For small savings vehicles, look at returns, tax benefits

For small savings vehicles, look at returns, tax benefits

If the news that the Employees’ Provident Fund (EPF) rate has been reduced to 8.25% from last year’s 9.50% depressed you, the increased rates for small savings schemes are likely to compensate for it. The government has increased rates for small savings instruments by 20-50 basis points for FY13.

In case of instruments such as PPF, where you need to invest every year, the rate of return would vary every year, but in instruments where you make a one-time investment such as NSC, the return will remain fixed for the entire investment tenor. However, when selecting an investment vehicle, returns should not be the only parameter; you should look at it through the prism of tax benefits, too.

Public Provident Fund

In FY12 or current fiscal, PPF earns 8.60%, a 60 bps increase from the previous year, and in FY13, which is less than a week away, it will earn 8.80%, which is 20 bps more than the current year.

In the current scenario, PPF trumps all other investment vehicles in terms of post-tax returns. PPF is a risk-free and tax-free product that is also capable of generating positive returns after accounting for inflation. In tax parlance, PPF is an EEE (exempt, exempt exempt) vehicle. Contributions in PPF qualify for a tax deduction of up to 1 lakh under section 80C, you pay no tax on interest and on maturity, the proceeds are tax-free. The tax benefit, thus, preserves the effective rate of return.

Other investments

In other small savings instruments, where you need to pay tax on maturity, the effective rate of return gets diluted.

National Savings Certificate (NSC): Here, your contributions qualify for 80C deduction up to 1 lakh. Subsequently, even the interest that accrues every year and gets reinvested qualifies for the 80C deduction. But the interest income in the last year is taxable at your marginal income-tax rate.

If you have exhausted your section 80C limit, investing in NSCs doesn’t make sense. Says Prakash Praharaj, a Mumbai-based financial planner: “About 90% of my clients exhaust their 80C limit through repayment of home loans. For individuals living in urban areas, NSC is not an instrument to claim 80C deduction."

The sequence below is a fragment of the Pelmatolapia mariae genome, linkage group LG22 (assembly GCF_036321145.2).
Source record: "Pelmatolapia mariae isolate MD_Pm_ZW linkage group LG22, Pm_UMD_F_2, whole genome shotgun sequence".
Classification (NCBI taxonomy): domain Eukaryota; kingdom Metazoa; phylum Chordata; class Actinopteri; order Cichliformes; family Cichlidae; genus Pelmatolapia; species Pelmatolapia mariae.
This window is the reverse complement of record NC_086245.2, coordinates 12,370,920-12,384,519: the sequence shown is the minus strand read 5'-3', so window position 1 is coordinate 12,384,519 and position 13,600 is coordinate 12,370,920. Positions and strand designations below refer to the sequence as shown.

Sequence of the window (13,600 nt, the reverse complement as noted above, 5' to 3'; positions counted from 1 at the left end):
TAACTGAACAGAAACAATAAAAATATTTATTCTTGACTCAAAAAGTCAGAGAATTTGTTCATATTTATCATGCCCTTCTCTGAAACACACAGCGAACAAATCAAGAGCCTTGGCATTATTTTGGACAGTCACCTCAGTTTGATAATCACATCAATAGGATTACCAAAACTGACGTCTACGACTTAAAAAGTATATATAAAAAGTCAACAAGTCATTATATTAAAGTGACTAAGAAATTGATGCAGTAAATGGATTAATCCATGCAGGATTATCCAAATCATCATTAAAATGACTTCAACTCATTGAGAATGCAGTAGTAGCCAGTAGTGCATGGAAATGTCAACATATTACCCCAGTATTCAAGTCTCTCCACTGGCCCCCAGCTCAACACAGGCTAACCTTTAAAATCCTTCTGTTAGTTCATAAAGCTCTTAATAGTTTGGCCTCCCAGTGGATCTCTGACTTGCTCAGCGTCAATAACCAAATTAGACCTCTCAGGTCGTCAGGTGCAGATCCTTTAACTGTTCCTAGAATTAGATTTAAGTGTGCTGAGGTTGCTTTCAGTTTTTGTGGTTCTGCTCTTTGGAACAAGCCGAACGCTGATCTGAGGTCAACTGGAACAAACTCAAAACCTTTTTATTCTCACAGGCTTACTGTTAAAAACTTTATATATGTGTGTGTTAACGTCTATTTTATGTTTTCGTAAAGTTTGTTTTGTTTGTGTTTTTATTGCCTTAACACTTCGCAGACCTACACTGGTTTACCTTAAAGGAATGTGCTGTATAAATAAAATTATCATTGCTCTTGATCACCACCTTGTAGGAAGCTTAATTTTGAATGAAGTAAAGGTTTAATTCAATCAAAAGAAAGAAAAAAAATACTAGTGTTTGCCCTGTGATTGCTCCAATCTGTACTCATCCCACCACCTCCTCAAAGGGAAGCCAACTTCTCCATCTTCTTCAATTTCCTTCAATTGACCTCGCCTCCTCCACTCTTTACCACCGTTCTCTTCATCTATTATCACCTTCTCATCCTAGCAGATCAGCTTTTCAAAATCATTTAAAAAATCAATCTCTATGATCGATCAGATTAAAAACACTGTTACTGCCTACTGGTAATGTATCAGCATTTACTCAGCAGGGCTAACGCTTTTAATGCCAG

Agrees Suresh Sadagopan, another Mumbai-based financial planner. He says, “Individuals usually exhaust the 80C limit through PPF, insurance premiums and home loan repayment. Without 80C, income-tax will drag the returns down." So if you are in the highest tax bracket of 30.90%, the effective rate of return on 10-year NSCs, that offer 8.90% on paper, will be 6.15%.

FDs: Even five-year post office fixed deposits (FDs) have the same problem; the contributions enjoy a tax deduction but the interest is taxable. For FY13, the five-year deposit will earn 8.50%. So if you are in the highest tax bracket of 30.90%, your effective yield is just 5.87%. In comparison, five-year bank FDs that qualify for section 80C benefits are better as they currently yield a higher return of around 9.50%.

For senior citizens

Senior Citizen’s Savings Scheme: The rate of interest for SCSS will be 9.30% for FY13. This interest is paid quarterly. SCSS also qualifies for a tax deduction under section 80C. But just like FDs, the interest is taxable. For senior citizens, too, FDs figure on the top. For example, IDBI Bank Ltd offers 10.25% on its five-year FD that qualifies for a tax deduction under section 80C.

Monthly income scheme (MIS): The rate of return on MIS will be 8.50%. This interest is paid monthly. Not only is the return low in case of MIS, it does not enjoy any tax benefit. The rate of 8.50% is not the best bet.

Unlike earlier, when rates were altered sparingly, the rate of return on your small savings investments have become a lot more dynamic. But two parameters should help you make the right decision: returns and tax benefits.

Also See | New rates (PDF)